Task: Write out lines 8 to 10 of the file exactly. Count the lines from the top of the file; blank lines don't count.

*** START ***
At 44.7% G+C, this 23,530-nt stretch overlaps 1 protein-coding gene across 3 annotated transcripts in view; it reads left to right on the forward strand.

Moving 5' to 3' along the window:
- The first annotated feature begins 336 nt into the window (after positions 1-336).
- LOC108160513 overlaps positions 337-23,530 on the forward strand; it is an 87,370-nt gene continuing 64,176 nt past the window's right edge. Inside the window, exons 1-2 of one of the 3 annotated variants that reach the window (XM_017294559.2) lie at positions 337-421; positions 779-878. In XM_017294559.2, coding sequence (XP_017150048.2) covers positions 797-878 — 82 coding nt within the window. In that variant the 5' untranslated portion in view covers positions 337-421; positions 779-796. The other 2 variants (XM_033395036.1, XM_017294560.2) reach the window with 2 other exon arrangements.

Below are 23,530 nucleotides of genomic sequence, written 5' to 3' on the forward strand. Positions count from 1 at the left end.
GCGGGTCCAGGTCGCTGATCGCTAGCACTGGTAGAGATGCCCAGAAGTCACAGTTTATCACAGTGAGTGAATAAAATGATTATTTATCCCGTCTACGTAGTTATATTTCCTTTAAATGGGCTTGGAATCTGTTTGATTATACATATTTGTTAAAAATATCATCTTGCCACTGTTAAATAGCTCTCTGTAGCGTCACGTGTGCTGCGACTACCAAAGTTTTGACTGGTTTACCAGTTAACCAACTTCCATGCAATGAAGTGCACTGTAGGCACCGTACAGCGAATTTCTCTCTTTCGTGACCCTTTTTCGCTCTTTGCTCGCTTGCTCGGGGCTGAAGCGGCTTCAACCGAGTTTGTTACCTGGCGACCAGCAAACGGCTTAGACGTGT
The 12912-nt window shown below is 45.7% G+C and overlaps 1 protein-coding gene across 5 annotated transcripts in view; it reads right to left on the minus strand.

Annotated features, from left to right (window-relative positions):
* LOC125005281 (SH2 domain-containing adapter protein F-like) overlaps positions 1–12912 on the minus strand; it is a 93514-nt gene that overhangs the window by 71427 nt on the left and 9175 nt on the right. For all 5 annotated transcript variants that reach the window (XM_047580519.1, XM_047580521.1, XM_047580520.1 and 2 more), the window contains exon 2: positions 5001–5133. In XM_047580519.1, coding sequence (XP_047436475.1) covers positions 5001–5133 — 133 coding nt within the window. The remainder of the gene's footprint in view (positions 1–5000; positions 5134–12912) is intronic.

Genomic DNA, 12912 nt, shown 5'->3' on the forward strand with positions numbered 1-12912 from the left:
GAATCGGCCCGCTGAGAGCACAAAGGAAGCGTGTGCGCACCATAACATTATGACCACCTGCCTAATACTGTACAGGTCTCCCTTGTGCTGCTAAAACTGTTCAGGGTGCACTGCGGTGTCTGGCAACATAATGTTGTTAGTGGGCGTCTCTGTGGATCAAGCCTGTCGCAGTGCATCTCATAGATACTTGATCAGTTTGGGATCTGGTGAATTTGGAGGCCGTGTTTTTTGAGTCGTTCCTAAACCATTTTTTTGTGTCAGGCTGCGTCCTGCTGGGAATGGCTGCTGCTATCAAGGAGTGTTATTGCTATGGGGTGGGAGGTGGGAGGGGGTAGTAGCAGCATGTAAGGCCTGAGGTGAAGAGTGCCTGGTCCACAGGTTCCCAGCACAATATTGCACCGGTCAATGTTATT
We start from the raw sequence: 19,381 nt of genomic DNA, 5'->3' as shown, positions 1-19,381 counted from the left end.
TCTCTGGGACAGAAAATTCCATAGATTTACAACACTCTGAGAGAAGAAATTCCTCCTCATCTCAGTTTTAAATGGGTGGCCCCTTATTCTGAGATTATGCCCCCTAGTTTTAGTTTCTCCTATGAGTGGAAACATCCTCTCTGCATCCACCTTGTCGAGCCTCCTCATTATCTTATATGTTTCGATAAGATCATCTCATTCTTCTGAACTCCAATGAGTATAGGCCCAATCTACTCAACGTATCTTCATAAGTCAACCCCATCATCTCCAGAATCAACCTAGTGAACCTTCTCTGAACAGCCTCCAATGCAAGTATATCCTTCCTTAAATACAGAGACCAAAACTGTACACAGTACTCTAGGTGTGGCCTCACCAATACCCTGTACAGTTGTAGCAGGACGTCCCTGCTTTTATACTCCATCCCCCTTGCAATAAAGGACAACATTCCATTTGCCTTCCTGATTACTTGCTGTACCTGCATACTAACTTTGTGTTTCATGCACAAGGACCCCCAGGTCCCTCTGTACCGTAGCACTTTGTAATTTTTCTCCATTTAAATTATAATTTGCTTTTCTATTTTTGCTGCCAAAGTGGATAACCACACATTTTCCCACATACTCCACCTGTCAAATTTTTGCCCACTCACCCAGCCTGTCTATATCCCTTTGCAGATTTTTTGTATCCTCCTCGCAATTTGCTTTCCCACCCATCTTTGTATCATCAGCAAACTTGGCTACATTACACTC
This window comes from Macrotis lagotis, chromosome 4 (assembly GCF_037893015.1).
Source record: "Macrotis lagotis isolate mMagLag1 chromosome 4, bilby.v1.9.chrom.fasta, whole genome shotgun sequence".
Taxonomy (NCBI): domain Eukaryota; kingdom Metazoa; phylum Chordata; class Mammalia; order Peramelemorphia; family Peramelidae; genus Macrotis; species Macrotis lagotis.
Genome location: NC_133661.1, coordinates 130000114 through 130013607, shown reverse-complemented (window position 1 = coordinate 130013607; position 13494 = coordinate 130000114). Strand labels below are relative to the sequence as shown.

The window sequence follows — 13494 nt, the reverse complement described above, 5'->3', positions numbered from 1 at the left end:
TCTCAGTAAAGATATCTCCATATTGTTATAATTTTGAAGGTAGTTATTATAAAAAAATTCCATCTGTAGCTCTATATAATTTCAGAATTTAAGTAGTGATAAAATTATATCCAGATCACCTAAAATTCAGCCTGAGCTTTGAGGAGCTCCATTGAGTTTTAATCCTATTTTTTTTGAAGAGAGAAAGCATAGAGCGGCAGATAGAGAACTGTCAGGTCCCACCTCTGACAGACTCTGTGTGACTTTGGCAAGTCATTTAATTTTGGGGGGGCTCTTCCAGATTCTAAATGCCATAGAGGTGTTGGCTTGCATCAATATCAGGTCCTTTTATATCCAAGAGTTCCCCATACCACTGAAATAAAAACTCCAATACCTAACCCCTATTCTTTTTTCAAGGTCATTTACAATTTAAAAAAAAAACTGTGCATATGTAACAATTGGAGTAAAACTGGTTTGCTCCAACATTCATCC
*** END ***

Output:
Annotated features, from left to right (window-relative positions):
* LOC125005281 (SH2 domain-containing adapter protein F-like) overlaps positions 1–12912 on the minus strand; it is a 93514-nt gene that overhangs the window by 71427 nt on the left and 9175 nt on the right. For all 5 annotated transcript variants that reach the window (XM_047580519.1, XM_047580521.1, XM_047580520.1 and 2 more), the window contains exon 2: positions 5001–5133. In XM_047580519.1, coding sequence (XP_047436475.1) covers positions 5001–5133 — 133 coding nt within the window. The remainder of the gene's footprint in view (positions 1–5000; positions 5134–12912) is intronic.

Genomic DNA, 12912 nt, shown 5'->3' on the forward strand with positions numbered 1-12912 from the left: